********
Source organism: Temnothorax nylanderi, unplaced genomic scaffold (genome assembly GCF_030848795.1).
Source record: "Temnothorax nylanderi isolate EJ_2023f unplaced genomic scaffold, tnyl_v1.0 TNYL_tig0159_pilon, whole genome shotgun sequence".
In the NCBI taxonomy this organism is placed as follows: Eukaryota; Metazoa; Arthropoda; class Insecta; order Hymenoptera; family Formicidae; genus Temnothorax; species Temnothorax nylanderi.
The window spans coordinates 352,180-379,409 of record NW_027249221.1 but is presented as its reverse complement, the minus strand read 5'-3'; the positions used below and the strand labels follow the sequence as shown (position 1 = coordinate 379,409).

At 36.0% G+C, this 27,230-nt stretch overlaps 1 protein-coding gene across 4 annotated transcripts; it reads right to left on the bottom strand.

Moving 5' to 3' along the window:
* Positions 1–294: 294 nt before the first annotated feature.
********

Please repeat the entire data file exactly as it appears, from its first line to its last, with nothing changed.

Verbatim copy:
Source organism: Temnothorax nylanderi, unplaced genomic scaffold (genome assembly GCF_030848795.1).
Source record: "Temnothorax nylanderi isolate EJ_2023f unplaced genomic scaffold, tnyl_v1.0 TNYL_tig0159_pilon, whole genome shotgun sequence".
In the NCBI taxonomy this organism is placed as follows: Eukaryota; Metazoa; Arthropoda; class Insecta; order Hymenoptera; family Formicidae; genus Temnothorax; species Temnothorax nylanderi.
The window spans coordinates 352,180-379,409 of record NW_027249221.1 but is presented as its reverse complement, the minus strand read 5'-3'; the positions used below and the strand labels follow the sequence as shown (position 1 = coordinate 379,409).

At 36.0% G+C, this 27,230-nt stretch overlaps 1 protein-coding gene across 4 annotated transcripts; it reads right to left on the bottom strand.

Moving 5' to 3' along the window:
* Positions 1–294: 294 nt before the first annotated feature.